Aloha. It might have started with the comment from Simon about the surrealist vs. naturalist (Passage v. Seek) during assessment. Now I feel I am going on two very distinct but potentially connected strands - documentary (the use of reality) and the process of image (as what's behind the flesh????)
experiment stage 1
One day I revisited all the video footage from my phone.
The impetus for this was not clear-cut. Part of it was to find footage as materials for a projected installation (prompted by the event organized through the "collective"). Then I noticed all the footage from a year ago. Most of them were of unusual landscapes/activities: a frozen lake in the Tibetan Plateau, floating beach balls in a pool (from xmas in Italy), wind blowing through a trash bag in Rotterdam, extreme wind on the surface of a canal, etc. etc.
Two collections of the footage were recent: one from Maastricht, of the split water levels of the river and the lifted bridge coming back down, then of the green glass entryway at the train station. The second was in front of the Brussel Stock Exchange (the workers were painting the soon-to-be-plaza pink). For each of the collections I took multiple long takes, ranging from 10 second to 2 minutes. I remember when taking them I wanted to portray these somewhat absurd structures/realities.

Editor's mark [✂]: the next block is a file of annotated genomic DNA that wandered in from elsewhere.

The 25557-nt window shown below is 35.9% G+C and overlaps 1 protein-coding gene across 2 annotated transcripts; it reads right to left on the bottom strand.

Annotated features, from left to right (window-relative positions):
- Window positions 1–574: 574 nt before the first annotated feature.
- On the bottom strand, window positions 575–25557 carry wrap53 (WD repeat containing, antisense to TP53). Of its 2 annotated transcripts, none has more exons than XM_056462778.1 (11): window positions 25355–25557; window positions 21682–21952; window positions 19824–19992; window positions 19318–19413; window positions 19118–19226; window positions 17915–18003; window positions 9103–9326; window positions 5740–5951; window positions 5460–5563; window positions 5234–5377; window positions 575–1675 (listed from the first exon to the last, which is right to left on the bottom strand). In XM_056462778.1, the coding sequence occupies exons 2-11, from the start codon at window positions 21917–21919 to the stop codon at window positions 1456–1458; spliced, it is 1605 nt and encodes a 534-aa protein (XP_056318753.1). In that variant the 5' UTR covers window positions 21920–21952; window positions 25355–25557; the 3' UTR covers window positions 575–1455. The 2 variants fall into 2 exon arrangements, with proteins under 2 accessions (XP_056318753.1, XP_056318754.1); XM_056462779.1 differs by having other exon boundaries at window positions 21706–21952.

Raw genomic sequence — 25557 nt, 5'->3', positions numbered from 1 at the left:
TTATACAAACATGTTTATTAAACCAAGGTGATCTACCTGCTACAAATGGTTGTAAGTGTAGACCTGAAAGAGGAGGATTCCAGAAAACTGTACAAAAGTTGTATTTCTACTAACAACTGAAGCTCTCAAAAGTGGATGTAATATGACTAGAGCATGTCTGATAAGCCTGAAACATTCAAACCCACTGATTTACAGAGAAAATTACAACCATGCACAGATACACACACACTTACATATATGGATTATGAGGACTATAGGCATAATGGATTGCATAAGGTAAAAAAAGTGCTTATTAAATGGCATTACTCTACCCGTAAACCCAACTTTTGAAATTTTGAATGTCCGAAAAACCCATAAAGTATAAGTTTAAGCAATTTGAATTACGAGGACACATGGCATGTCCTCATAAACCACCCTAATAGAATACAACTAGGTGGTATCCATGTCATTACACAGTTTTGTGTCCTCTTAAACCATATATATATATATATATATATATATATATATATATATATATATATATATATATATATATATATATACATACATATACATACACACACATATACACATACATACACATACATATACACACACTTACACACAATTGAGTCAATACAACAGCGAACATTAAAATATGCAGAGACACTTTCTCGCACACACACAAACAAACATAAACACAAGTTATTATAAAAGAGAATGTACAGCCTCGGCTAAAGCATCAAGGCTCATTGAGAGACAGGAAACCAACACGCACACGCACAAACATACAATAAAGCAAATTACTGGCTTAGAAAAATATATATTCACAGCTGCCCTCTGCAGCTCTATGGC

I loaded all the footage on my laptop and tried to make a sequence, changing colors and effects with the limited options on iMovie. (no need to laugh, I find it an interesting tool that offers something from its dumbness.) But the "narrative" feels forced... The montages do not work... Feels too abstract.
I come back to one specific footage. The original is a handheld shot of a snow storm on a Brooklyn roof. The sound was recorded through the phone (high volume wind noise...)
I applied effects to it as I was processing the other footage. To this one:
- x-ray filter
- a slower speed (80%)
What appeared on the screen... I had to look at it again and again.
It had a stop motion quality. "Almost like an animation" (Ana)
I found the warp artifact from the stablization an amazing distortion...
I happened to be reading texts on Memory Image and this one seemed like a perfect example.
- more extreme crop to a degree that is abstract
- more rapid edits
- the b&w of the beach balls does not work
- yes for crop